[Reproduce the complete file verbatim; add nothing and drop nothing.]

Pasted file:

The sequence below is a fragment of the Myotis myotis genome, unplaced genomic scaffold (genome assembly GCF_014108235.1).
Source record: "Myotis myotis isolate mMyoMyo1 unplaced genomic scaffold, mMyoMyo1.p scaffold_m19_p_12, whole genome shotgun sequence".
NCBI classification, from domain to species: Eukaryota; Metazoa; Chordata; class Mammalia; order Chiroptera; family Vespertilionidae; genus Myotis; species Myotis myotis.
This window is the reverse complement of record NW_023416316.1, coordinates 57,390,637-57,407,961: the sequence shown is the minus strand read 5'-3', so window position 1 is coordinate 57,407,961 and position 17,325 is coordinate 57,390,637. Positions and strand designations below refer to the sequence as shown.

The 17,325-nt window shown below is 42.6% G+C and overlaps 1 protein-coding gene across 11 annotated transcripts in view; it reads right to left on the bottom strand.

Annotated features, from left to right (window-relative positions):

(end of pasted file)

The sequence below is a fragment of the Myotis myotis genome, unplaced genomic scaffold (genome assembly GCF_014108235.1).
Source record: "Myotis myotis isolate mMyoMyo1 unplaced genomic scaffold, mMyoMyo1.p scaffold_m19_p_12, whole genome shotgun sequence".
NCBI classification, from domain to species: Eukaryota; Metazoa; Chordata; class Mammalia; order Chiroptera; family Vespertilionidae; genus Myotis; species Myotis myotis.
This window is the reverse complement of record NW_023416316.1, coordinates 57,390,637-57,407,961: the sequence shown is the minus strand read 5'-3', so window position 1 is coordinate 57,407,961 and position 17,325 is coordinate 57,390,637. Positions and strand designations below refer to the sequence as shown.

The 17,325-nt window shown below is 42.6% G+C and overlaps 1 protein-coding gene across 11 annotated transcripts in view; it reads right to left on the bottom strand.

Annotated features, from left to right (window-relative positions):